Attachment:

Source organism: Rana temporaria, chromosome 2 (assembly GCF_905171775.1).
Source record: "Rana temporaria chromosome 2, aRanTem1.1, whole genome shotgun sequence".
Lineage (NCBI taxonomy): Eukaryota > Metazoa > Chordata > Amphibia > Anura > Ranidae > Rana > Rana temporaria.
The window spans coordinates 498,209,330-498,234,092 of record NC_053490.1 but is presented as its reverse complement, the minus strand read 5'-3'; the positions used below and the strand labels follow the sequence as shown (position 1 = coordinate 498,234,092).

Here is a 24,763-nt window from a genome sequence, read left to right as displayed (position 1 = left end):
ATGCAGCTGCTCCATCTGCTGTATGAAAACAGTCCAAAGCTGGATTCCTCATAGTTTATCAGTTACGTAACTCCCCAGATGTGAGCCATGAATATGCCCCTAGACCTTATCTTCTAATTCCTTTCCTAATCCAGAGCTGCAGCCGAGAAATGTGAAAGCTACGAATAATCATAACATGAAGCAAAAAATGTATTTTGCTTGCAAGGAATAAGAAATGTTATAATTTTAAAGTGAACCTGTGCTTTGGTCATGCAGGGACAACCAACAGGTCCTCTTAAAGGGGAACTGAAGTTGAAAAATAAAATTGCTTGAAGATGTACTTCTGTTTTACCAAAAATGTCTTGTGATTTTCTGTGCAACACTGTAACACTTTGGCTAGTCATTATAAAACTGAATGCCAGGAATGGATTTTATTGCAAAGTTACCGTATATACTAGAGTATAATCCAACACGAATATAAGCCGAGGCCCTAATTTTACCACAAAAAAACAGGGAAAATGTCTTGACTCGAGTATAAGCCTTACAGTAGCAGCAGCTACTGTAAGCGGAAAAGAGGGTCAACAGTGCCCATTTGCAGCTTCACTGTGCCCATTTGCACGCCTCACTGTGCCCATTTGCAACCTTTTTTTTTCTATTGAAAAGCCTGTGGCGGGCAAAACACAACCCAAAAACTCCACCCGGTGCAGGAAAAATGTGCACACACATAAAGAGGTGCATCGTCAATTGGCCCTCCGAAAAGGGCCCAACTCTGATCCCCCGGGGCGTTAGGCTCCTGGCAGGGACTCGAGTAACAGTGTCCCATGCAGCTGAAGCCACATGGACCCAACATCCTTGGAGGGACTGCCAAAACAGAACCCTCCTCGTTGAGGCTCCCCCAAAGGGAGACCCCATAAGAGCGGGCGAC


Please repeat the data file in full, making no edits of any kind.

Source organism: Rana temporaria, chromosome 2 (assembly GCF_905171775.1).
Source record: "Rana temporaria chromosome 2, aRanTem1.1, whole genome shotgun sequence".
Lineage (NCBI taxonomy): Eukaryota > Metazoa > Chordata > Amphibia > Anura > Ranidae > Rana > Rana temporaria.
The window spans coordinates 498,209,330-498,234,092 of record NC_053490.1 but is presented as its reverse complement, the minus strand read 5'-3'; the positions used below and the strand labels follow the sequence as shown (position 1 = coordinate 498,234,092).

Here is a 24,763-nt window from a genome sequence, read left to right as displayed (position 1 = left end):
ATGCAGCTGCTCCATCTGCTGTATGAAAACAGTCCAAAGCTGGATTCCTCATAGTTTATCAGTTACGTAACTCCCCAGATGTGAGCCATGAATATGCCCCTAGACCTTATCTTCTAATTCCTTTCCTAATCCAGAGCTGCAGCCGAGAAATGTGAAAGCTACGAATAATCATAACATGAAGCAAAAAATGTATTTTGCTTGCAAGGAATAAGAAATGTTATAATTTTAAAGTGAACCTGTGCTTTGGTCATGCAGGGACAACCAACAGGTCCTCTTAAAGGGGAACTGAAGTTGAAAAATAAAATTGCTTGAAGATGTACTTCTGTTTTACCAAAAATGTCTTGTGATTTTCTGTGCAACACTGTAACACTTTGGCTAGTCATTATAAAACTGAATGCCAGGAATGGATTTTATTGCAAAGTTACCGTATATACTAGAGTATAATCCAACACGAATATAAGCCGAGGCCCTAATTTTACCACAAAAAAACAGGGAAAATGTCTTGACTCGAGTATAAGCCTTACAGTAGCAGCAGCTACTGTAAGCGGAAAAGAGGGTCAACAGTGCCCATTTGCAGCTTCACTGTGCCCATTTGCACGCCTCACTGTGCCCATTTGCAACCTTTTTTTTTCTATTGAAAAGCCTGTGGCGGGCAAAACACAACCCAAAAACTCCACCCGGTGCAGGAAAAATGTGCACACACATAAAGAGGTGCATCGTCAATTGGCCCTCCGAAAAGGGCCCAACTCTGATCCCCCGGGGCGTTAGGCTCCTGGCAGGGACTCGAGTAACAGTGTCCCATGCAGCTGAAGCCACATGGACCCAACATCCTTGGAGGGACTGCCAAAACAGAACCCTCCTCGTTGAGGCTCCCCCAAAGGGAGACCCCATAAGAGCGGGCGAC